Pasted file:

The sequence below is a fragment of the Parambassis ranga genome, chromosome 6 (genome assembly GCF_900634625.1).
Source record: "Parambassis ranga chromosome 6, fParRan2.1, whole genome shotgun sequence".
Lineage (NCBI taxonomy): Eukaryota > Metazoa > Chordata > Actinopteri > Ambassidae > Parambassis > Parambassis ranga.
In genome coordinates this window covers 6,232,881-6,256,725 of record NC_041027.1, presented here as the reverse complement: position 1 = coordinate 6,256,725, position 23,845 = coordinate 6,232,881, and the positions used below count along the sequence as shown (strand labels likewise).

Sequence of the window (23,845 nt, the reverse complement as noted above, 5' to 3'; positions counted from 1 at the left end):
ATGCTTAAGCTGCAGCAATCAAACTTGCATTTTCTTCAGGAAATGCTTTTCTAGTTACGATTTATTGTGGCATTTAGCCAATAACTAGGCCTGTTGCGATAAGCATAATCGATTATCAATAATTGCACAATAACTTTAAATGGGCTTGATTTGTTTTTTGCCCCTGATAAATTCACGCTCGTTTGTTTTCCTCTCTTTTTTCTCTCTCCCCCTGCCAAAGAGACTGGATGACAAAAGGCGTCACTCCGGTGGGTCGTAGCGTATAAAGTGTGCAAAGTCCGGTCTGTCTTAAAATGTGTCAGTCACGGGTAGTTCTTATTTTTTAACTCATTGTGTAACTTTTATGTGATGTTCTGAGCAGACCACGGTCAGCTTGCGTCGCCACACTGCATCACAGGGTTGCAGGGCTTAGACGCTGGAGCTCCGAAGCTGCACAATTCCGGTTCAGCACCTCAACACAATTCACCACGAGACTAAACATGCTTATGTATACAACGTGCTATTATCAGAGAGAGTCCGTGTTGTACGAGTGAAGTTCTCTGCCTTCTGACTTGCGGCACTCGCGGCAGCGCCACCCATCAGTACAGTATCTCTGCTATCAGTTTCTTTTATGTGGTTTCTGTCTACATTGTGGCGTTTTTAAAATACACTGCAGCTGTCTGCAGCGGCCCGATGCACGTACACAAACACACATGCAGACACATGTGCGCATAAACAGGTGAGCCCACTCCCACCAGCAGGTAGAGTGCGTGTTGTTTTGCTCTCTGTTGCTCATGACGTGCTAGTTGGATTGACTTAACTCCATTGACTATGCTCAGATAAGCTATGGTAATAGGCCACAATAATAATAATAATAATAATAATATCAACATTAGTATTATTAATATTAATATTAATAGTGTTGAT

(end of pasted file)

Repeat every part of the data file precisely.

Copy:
The sequence below is a fragment of the Parambassis ranga genome, chromosome 6 (genome assembly GCF_900634625.1).
Source record: "Parambassis ranga chromosome 6, fParRan2.1, whole genome shotgun sequence".
Lineage (NCBI taxonomy): Eukaryota > Metazoa > Chordata > Actinopteri > Ambassidae > Parambassis > Parambassis ranga.
In genome coordinates this window covers 6,232,881-6,256,725 of record NC_041027.1, presented here as the reverse complement: position 1 = coordinate 6,256,725, position 23,845 = coordinate 6,232,881, and the positions used below count along the sequence as shown (strand labels likewise).

Sequence of the window (23,845 nt, the reverse complement as noted above, 5' to 3'; positions counted from 1 at the left end):
ATGCTTAAGCTGCAGCAATCAAACTTGCATTTTCTTCAGGAAATGCTTTTCTAGTTACGATTTATTGTGGCATTTAGCCAATAACTAGGCCTGTTGCGATAAGCATAATCGATTATCAATAATTGCACAATAACTTTAAATGGGCTTGATTTGTTTTTTGCCCCTGATAAATTCACGCTCGTTTGTTTTCCTCTCTTTTTTCTCTCTCCCCCTGCCAAAGAGACTGGATGACAAAAGGCGTCACTCCGGTGGGTCGTAGCGTATAAAGTGTGCAAAGTCCGGTCTGTCTTAAAATGTGTCAGTCACGGGTAGTTCTTATTTTTTAACTCATTGTGTAACTTTTATGTGATGTTCTGAGCAGACCACGGTCAGCTTGCGTCGCCACACTGCATCACAGGGTTGCAGGGCTTAGACGCTGGAGCTCCGAAGCTGCACAATTCCGGTTCAGCACCTCAACACAATTCACCACGAGACTAAACATGCTTATGTATACAACGTGCTATTATCAGAGAGAGTCCGTGTTGTACGAGTGAAGTTCTCTGCCTTCTGACTTGCGGCACTCGCGGCAGCGCCACCCATCAGTACAGTATCTCTGCTATCAGTTTCTTTTATGTGGTTTCTGTCTACATTGTGGCGTTTTTAAAATACACTGCAGCTGTCTGCAGCGGCCCGATGCACGTACACAAACACACATGCAGACACATGTGCGCATAAACAGGTGAGCCCACTCCCACCAGCAGGTAGAGTGCGTGTTGTTTTGCTCTCTGTTGCTCATGACGTGCTAGTTGGATTGACTTAACTCCATTGACTATGCTCAGATAAGCTATGGTAATAGGCCACAATAATAATAATAATAATAATAATATCAACATTAGTATTATTAATATTAATATTAATAGTGTTGAT